2. Waiting for the Facts to Change

When we experience a setback, it's not uncommon for us to wait for the facts to change into something more to our liking. Such wishful thinking is the opposite of over-committing, as it leads to under-acting. Instead of doing something, you freeze and do nothing.

When the facts are hard to swallow, ask yourself: "What path would I take if I knew the situation won't get any better?" Then get ready to pursue that path.

3. Looking for Logic in All the Wrong Places

We devote many professional hours to finding logic in situations where none exists.

Human beings are profoundly logical. Our minds crave order, fairness and justice, and we're trained to value logic. But much of life, work and decisions that affect us are unreasonable, unfair or unjust, which sets us up for disappointment and can kill mojo.

We sometimes hope logic will prevail against all odds and that it will prove we're in the right. If we stick to our guns until the bitter end, everyone will see how right we are. In the meantime, we seriously damage important relationships.

4. Bashing the Boss

Talent-management firm DDI found that the average American spends 15 hours a month criticizing or complaining about his or her boss. Indeed, boss-bashing is a popular diversion.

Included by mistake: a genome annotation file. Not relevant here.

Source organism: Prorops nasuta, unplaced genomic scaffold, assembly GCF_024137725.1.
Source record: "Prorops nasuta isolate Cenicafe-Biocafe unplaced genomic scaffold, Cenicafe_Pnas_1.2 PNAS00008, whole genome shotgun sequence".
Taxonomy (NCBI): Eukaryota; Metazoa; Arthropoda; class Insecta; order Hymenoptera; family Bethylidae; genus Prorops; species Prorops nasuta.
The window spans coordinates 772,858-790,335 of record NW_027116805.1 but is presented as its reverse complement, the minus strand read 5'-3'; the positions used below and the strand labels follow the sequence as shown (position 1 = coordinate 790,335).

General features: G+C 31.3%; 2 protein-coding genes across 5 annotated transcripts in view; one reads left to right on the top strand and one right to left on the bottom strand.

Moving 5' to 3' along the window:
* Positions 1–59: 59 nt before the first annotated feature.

But while it may relieve tension and get a few laughs, denigrating your boss is not particularly attractive. Other people will wonder what you'll say about them when they're not around.

Bashing doesn't build a better boss. It only serves to tarnish your reputation and lower your mojo.

5. Refusing to Change Because of "Sunk Cost"

Once incurred, a sunk cost cannot be recovered. Unfortunately, it's also the basis for many irrational decisions that go against our best interest. When we throw more money at a problem and hope for different results, we compound the error — all because we cannot admit our error.